What does it look like
--to have true courage
--to be a racist (nonracist)
--to care for others
--to listen purposefully
--to be a true believer
--to be a Christian
--to love unconditionally
and on and on. Why is it important to ask (and answer) the question What does it look like? I actually had to hear it enough times that it truly grated on my sensibilities before I asked myself this question. I hear it on newscasts; I hear it from the pulpit; I hear it in casual conversations, and I had wondered why people couldn't simply ask, "What is it like?" Then it finally occurred to me that there is an answer to that question.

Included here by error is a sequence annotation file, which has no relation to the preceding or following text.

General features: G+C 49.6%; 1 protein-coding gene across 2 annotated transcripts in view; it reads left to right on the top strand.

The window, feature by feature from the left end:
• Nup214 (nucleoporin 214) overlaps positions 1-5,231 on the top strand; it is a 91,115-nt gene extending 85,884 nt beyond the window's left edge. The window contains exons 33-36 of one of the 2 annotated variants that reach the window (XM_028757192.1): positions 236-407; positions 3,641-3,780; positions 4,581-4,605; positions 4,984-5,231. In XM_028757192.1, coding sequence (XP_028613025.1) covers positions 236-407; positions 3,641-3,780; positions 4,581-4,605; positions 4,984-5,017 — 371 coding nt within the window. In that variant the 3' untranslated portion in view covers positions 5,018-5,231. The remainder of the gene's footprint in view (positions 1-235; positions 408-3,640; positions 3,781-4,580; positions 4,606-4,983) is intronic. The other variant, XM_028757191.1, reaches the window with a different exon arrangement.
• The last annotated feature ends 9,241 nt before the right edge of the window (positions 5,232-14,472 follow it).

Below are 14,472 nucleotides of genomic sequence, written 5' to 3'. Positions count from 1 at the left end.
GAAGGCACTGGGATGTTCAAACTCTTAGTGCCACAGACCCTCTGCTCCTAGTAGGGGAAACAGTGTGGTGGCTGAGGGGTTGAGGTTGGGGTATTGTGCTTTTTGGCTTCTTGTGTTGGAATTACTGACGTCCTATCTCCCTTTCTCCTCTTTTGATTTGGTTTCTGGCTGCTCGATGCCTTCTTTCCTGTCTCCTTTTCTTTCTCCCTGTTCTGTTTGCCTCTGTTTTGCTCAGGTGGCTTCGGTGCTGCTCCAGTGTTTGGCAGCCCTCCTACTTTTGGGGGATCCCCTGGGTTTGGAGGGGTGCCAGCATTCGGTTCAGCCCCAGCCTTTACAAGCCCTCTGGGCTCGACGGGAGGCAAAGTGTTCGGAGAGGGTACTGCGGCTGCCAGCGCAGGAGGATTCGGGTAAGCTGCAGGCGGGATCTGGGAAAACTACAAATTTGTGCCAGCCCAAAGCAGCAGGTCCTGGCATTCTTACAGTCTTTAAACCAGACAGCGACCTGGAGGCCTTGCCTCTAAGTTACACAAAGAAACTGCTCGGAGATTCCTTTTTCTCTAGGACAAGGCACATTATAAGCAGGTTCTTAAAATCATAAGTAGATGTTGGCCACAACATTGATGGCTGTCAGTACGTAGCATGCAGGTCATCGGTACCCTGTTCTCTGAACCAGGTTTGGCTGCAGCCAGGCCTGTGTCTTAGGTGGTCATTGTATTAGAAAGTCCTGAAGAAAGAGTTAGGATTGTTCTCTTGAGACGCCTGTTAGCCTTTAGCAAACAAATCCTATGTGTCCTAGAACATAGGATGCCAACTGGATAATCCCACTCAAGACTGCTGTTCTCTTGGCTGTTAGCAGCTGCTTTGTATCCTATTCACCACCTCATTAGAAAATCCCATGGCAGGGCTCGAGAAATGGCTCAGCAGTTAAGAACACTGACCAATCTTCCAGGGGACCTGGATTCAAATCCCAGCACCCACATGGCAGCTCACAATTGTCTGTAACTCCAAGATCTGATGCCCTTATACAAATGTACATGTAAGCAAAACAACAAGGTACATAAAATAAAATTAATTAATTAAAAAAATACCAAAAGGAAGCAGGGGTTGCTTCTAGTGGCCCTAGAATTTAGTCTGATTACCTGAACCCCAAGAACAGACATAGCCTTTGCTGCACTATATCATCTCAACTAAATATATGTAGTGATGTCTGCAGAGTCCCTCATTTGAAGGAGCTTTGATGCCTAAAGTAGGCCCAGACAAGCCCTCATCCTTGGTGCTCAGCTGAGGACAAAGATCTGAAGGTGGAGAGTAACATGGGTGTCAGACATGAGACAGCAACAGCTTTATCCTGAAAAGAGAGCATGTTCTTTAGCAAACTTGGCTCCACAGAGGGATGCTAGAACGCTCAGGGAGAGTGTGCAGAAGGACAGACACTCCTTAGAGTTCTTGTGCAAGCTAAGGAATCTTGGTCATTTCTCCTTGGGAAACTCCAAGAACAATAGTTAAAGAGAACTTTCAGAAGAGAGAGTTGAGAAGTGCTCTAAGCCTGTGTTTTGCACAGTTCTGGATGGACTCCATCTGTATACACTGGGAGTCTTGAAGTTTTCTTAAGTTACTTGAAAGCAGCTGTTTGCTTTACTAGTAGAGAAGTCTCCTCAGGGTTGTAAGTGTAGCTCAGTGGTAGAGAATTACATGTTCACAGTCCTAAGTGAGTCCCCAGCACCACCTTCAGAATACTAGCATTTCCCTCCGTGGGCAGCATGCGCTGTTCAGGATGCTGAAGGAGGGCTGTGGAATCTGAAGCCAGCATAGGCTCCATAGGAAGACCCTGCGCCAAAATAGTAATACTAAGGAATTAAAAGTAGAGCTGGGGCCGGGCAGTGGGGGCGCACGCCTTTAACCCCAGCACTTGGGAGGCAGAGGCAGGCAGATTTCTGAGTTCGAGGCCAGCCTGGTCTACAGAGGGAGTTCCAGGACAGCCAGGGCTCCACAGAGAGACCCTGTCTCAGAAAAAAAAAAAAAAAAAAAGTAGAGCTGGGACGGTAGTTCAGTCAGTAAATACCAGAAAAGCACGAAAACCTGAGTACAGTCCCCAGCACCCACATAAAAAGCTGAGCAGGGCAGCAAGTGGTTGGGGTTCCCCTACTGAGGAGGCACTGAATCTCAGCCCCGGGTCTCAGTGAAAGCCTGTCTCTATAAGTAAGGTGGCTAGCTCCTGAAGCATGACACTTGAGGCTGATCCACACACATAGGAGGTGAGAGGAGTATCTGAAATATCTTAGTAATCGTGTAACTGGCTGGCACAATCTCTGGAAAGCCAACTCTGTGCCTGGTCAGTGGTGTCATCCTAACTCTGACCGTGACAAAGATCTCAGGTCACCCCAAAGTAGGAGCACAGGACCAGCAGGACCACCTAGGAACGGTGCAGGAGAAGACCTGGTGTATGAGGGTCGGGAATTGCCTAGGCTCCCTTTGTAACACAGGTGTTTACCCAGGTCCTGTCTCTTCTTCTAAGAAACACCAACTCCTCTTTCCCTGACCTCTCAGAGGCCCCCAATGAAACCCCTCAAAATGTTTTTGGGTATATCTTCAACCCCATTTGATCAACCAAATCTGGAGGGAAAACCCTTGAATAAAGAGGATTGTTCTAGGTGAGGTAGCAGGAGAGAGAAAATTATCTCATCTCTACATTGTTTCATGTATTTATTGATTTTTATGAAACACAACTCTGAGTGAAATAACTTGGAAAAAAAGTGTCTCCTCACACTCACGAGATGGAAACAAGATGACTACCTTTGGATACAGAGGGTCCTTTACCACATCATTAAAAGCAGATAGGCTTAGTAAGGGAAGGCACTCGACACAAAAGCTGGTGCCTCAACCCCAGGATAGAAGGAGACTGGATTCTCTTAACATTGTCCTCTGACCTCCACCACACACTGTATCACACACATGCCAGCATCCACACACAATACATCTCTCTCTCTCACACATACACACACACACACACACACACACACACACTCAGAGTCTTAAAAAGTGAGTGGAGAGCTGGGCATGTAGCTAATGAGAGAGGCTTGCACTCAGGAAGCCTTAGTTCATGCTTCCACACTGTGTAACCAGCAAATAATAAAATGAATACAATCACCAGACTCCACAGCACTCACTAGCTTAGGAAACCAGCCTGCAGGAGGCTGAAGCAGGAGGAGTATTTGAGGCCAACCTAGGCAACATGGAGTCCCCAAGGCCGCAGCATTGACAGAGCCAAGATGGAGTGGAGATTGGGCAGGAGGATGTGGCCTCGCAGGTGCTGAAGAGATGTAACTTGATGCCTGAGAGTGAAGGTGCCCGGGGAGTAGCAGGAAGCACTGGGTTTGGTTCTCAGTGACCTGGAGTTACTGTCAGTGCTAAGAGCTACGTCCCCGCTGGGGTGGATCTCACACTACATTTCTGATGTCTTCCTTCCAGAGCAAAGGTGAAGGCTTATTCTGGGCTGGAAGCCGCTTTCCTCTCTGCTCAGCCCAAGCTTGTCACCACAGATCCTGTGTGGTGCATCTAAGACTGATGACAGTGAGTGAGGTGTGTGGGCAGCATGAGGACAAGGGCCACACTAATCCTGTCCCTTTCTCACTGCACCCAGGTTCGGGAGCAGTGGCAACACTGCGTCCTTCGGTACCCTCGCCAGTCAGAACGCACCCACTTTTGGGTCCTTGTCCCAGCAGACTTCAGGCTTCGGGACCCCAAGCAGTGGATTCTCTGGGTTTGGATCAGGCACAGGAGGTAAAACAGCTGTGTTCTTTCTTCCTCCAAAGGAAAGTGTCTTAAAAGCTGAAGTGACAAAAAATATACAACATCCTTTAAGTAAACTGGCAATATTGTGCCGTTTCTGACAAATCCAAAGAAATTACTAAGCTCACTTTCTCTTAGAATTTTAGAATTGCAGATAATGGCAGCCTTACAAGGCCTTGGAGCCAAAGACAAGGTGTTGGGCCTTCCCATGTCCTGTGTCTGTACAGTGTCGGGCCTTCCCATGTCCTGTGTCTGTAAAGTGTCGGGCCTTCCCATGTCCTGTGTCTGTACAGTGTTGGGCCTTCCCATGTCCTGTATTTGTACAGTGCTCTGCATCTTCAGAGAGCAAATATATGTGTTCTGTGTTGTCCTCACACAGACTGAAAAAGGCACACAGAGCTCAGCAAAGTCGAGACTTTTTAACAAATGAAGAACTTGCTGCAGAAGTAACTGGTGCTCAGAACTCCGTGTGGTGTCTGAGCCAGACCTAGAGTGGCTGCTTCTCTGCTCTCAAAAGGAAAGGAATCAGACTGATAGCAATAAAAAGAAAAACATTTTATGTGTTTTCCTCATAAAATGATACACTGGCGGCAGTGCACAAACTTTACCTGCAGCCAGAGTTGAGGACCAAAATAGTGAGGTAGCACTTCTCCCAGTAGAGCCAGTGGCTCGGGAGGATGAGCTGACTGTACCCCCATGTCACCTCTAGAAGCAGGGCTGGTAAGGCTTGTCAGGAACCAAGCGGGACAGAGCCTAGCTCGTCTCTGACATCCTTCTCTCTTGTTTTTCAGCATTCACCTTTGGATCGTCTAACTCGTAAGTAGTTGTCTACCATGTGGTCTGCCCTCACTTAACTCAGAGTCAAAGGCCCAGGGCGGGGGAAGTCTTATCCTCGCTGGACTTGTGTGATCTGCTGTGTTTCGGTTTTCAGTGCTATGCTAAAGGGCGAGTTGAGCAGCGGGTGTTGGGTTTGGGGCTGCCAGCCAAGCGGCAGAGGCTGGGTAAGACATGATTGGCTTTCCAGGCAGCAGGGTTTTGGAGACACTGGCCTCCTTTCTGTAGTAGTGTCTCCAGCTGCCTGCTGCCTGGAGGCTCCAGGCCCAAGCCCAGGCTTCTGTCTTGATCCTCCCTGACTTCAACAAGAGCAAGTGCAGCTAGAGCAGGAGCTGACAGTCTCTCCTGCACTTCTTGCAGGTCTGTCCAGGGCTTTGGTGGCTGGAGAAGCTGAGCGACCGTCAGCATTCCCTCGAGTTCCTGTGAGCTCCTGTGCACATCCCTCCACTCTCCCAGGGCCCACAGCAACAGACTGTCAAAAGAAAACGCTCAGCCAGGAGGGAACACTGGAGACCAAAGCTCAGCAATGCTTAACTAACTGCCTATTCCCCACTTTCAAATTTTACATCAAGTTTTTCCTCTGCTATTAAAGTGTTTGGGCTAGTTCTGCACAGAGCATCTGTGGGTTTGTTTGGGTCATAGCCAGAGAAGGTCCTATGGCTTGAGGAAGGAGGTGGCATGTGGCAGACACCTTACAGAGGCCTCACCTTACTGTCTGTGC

We don't ask what is it like because we either don't really want to know, or we don't care what it is like. But what we are interested in is the all-consuming concern everyone has to know what things look like. Why? Appearances are what matters. Read that again. In our society in this day appearances are what matters. Reality exists only in the mind of the observer and is formed from the impressions we gain from appearances. Truth is what we perceive it to be. Please, Rev, don't tell me what I must be like to be a Christian. Tell me what a Christian looks like and then I can decide whether or not I want others to see me looking like that. Dr. Sociologist, don't tell me how to be nonracist, tell me what a nonracist looks like. On and on.
The crux of the matter is appearances matter.
"Man," scripture says, "looks on outward appearances, but God looks on the heart."